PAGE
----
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Chart of the Week – June 17, 2024: Municipal National Intermediate funds end May in the red

Home » Research » Chart of the Week – June 17, 2024: Municipal National Intermediate funds end May in the red

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The Bottom Line:  The Municipal National Intermediate funds category, which offers investors a core focused sustainable municipal funds holding option, posts negative results in May.    

Notes of Explanation:  For each mutual fund with multiple share classes, only the best performing share class is displayed.  May performance results arrayed in descending order.  Results over 3-year and 5-year intervals are average annual performance results. Data to May 31, 2024. Sources: Morningstar Direct; Sustainable Research and Analysis LLC.  

Observations:  

  • May was a strong month for stocks as well as bond market indices, reversing April’s declines. With one exception, each of the 77 investment categories that comprise the focused sustainable investment funds universe, as defined by Morningstar, posted zero to positive average total returns, as high as 12.7% recorded by two leveraged equity funds investing in clean energy and EV technologies.

  • The one exception is the Municipal National Intermediate funds category made up of 11 funds (30 share classes) with $1.2 billion in net assets that registered a negative average return of 0.2%. Beyond the month of May, across the one-, three- and five-year time intervals, Municipal National Intermediate funds posted average returns of 3.1%, -1.7% and 0.3%, respectively. Funds falling into this category offer investors a core municipal holding option that should be qualified, in addition to fundamentals and sustainable investing preferences, based on management firm, years in operation, past performance results, fund size as well as fund expenses.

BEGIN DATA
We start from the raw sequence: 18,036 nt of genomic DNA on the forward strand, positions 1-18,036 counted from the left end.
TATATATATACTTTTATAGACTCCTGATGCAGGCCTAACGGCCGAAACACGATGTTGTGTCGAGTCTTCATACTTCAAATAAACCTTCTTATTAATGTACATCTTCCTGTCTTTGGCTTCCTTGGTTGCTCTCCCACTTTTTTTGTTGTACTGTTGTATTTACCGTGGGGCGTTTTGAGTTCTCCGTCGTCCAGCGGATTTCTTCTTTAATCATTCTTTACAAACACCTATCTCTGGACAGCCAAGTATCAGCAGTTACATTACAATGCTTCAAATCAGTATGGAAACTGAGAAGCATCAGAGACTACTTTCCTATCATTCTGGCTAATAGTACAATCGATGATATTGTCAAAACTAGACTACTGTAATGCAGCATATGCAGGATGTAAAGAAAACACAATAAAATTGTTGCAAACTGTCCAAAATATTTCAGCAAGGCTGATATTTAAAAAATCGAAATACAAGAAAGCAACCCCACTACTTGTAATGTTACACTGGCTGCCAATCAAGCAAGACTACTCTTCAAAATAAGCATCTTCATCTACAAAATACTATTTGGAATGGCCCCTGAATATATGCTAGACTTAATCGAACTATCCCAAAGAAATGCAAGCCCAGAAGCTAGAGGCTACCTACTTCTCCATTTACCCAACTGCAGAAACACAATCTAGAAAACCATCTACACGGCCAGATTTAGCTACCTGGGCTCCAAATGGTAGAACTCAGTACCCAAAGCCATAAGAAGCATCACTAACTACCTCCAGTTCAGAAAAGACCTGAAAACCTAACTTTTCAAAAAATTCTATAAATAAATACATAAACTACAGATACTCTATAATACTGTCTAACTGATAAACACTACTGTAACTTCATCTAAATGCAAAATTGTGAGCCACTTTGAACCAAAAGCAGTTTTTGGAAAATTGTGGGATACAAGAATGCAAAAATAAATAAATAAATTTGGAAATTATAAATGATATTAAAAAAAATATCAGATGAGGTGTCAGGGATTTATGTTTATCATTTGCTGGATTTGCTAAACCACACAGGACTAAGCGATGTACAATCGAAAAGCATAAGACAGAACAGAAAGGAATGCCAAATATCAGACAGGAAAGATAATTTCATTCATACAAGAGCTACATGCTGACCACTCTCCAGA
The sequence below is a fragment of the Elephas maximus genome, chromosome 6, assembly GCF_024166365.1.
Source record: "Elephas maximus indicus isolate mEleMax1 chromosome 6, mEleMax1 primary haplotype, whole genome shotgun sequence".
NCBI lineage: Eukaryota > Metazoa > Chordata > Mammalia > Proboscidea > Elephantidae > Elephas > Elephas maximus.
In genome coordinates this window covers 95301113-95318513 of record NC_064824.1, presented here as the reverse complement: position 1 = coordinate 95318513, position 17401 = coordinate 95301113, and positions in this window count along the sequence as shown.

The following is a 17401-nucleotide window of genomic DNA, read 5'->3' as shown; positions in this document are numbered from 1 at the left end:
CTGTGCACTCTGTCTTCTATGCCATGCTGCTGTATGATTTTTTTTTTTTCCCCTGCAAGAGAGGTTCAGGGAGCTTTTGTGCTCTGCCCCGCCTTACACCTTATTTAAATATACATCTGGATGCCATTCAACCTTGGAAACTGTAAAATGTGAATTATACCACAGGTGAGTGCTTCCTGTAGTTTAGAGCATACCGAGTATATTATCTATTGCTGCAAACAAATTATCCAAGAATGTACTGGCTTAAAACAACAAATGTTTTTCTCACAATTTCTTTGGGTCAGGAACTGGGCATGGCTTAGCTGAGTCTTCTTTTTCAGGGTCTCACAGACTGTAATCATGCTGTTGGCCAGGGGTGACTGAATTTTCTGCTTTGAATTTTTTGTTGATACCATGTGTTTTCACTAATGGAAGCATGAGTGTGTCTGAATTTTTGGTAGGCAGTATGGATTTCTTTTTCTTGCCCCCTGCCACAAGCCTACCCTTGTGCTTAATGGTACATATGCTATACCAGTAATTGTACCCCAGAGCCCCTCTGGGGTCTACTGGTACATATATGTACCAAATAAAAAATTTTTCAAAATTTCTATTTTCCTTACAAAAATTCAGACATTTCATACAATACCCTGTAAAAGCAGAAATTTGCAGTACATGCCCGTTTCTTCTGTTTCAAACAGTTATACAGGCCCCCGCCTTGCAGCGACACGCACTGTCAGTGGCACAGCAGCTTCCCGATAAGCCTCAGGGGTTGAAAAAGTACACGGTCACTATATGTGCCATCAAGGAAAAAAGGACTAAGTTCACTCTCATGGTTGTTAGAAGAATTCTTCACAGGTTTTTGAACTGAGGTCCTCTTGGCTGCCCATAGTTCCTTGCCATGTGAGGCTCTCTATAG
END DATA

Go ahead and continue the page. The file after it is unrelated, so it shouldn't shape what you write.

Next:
• Municipal National Intermediate funds, along with Municipal National Long, Municipal California Intermediate and Municipal National Short, make up the sustainable municipal bond funds segment with a combined total of 19 funds and $1.7 billion in net assets. Unlike the funds that make up the Municipal National Intermediate fund category, these other three categories posted zero to positive returns in May.

  • Tax-exempt yields were mixed in May, with yields in the five-to-ten-year segment of the curve rising as much as 34 bps, while the shortest and longest maturities experienced modest yield declines. The longest maturity segment had a positive return, outperforming both short and intermediate segments. Lower quality bonds, particularly BBB and high yield debt outperformed higher-quality issues in May. Against this backdrop, returns in May for the Municipal National Intermediate funds category ranged from a low of -0.77% to a high of .04%, with only five funds/share classes posting positive results for the month. In general, positive to higher returns were achieved by funds with longer average maturities and exposure to lower rated municipal bonds.

  • For example, the Hartford Sustainable Municipal Bond Fund Class F and I ($1 million minimum investment), charging lower than median expenses for the investment category, were both up 0.4% in May, likely assisted by the fund’s average BBB credit quality and longer average maturity. At almost $87 million in net assets with four share classes, the fund, which is sub-advised by Wellington Management, employs an ESG integration approach and emphasizes bonds of issuers with positive sustainable initiatives. The worst performing fund in May is the $9.8 million passively managed Goldman Sachs Community Municipal Bond ETF. Posting a negative 0.78% total return in May, the fund screens for securities that take into account certain social or environmental factors using negative screens that may include sectors, sources of funds and use of proceeds to select securities of issuers that foster community and investing in essential services (including education, healthcare and clean water) along with positive screens that include pre-refunded securities or those with potentially environmentally or socially beneficial outcomes. While the fund’s 0.15% expense ratio is the lowest in the category, its average A credit quality may have detracted from its performance in the month of May.

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